Special screening held for military, families

Special screening held for military, families
M310 Bandito Brothers camera team preps to film Navy SEAL in Relativity´s Media´s upcoming release, “Act of Valor.” Photo courtesy of IATM LLC, Relativity Media, LLC.

OCEANSIDE — A special screening of the feature film “Act of Valor” was held for members of the military and their families Feb. 24 at Regal Oceanside 16 Theater. Mayor Jim Wood was also a guest of honor.“The name of the film speaks for itself,” Michelle Leslie, a former Navy officer, wife of a departed Navy SEAL, and event organizer said. “’Act of Valor’ is about Navy SEALs going in to protect our freedom. It’s about brotherhood and camaraderie and the honor and sacrifice families are making.”The movie remake of the 1990 original that starred Charlie Sheen aims to be a more true-to-life version of what happens in combat.

All acting roles were played by active duty Navy SEALs and live ammunition was used during the filming.

“SEALs best portray themselves,” Leslie said. “Navy SEAL missions can become very difficult very fast. You have to think on your feet. The pace of the movie really showcases that. It sets the bar for action film portrayals.”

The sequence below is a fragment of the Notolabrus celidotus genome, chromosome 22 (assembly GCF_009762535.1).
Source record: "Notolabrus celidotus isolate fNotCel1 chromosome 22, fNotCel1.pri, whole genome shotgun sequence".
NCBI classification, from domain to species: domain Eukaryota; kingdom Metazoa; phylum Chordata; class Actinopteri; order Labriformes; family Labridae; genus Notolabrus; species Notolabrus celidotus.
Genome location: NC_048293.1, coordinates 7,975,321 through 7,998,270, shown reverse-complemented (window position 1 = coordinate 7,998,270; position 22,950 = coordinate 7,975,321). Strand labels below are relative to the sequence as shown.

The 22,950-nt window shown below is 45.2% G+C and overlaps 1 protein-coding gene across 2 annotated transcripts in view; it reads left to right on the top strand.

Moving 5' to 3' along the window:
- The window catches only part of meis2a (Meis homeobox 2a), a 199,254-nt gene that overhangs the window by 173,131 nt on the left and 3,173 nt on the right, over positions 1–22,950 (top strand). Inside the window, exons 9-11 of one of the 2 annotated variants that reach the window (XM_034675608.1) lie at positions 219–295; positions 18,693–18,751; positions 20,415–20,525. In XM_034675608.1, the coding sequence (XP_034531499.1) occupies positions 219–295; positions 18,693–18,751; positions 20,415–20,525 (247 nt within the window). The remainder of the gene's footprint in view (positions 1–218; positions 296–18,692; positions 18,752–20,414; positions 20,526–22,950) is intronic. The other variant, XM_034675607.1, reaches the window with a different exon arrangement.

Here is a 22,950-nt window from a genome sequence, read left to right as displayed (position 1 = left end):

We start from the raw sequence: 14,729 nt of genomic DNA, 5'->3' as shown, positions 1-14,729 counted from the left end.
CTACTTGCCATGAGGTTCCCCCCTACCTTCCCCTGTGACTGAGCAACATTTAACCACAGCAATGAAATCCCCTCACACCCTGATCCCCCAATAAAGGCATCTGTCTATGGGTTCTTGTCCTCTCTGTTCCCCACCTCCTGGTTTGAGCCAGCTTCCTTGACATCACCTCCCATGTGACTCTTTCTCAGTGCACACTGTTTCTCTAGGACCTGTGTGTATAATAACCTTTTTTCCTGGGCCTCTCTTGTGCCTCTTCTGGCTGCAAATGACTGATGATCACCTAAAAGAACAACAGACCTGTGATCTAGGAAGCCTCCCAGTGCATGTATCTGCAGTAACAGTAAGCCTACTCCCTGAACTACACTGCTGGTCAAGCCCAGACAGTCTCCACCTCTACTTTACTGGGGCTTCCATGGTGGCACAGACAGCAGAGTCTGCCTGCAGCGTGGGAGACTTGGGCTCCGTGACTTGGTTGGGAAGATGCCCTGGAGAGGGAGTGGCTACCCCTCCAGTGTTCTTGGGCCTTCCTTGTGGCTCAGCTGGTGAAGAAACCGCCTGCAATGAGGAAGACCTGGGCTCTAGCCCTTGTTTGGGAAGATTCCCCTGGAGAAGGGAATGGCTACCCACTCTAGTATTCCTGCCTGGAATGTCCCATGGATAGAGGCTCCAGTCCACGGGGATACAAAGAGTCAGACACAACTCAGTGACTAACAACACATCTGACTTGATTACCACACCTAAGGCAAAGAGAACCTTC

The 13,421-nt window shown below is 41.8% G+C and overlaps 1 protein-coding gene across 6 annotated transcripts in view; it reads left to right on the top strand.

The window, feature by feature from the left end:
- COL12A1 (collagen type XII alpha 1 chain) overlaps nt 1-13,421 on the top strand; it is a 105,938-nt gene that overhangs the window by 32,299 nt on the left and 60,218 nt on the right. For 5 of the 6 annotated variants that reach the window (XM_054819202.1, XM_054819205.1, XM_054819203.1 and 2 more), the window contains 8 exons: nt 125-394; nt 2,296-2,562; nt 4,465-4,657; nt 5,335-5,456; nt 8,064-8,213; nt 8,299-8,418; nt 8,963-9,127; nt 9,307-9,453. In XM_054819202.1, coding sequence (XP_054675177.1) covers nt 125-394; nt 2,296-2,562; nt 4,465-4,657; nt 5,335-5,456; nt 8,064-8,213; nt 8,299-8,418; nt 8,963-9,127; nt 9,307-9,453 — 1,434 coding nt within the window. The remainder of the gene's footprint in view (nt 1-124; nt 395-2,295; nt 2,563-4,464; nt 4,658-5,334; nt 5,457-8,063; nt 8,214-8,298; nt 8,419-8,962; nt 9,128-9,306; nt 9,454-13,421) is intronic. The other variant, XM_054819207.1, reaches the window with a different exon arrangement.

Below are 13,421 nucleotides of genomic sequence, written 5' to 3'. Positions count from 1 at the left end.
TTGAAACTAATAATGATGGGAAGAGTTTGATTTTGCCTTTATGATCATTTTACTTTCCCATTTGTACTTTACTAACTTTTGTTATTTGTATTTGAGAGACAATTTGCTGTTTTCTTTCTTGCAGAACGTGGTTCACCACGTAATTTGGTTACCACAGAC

The film was originally planned to be a military recruiting film, but the cinematic excellence prompted Hollywood moguls to release it in theaters. The film cost about $12 million to make and is estimated to have already made $25 million at the box office.

Moviegoers with military background said they appreciated the authenticity of battle scenes and family sacrifices that the movie portrayed.

“The movie was more realistic,” Ret. Gunnery Sgt. Manny Estrada of Fallbrook said. “A lot of people don’t understand the movie. They expect to see all the well-known actors. It’s actual active duty Navy SEALs trying to promote the movie.”

Estrada attended the movie screening with his wife and daughter-in-law. His son is currently serving as a Navy SEAL.

“It was hard not to cry as a father,” Estrada said. “Especially toward the end when he jumps on grenade. You have to put yourself in their shoes.”

In comparison to the original 1990 version, most moviegoers said they preferred the newly released movie that accurately portrays Navy SEAL training and missions.

“I thought that movie was wonderful,” Wood said. “It was real people shooting real ammunition.
It showed HALO jumps, swift boats. It was very informative to see what these heroes do all the time. I give my salute to military Navy SEALs and everybody else.”

Wood said his father served in the Navy and fought in World War II, the Korean War and the Vietnam War.

“I never realized how much he had done in the military until later on in life,” Wood said. “I’m proud of my dad.”

“Most people have no idea what extreme harm’s way troops are going into to keep us safe,” Leslie said. “It shows what heroes we have amongst us.”

The movie screening is a prelude to the countywide Act of Gratitude celebration that is planned to take place later this year to thank the military.


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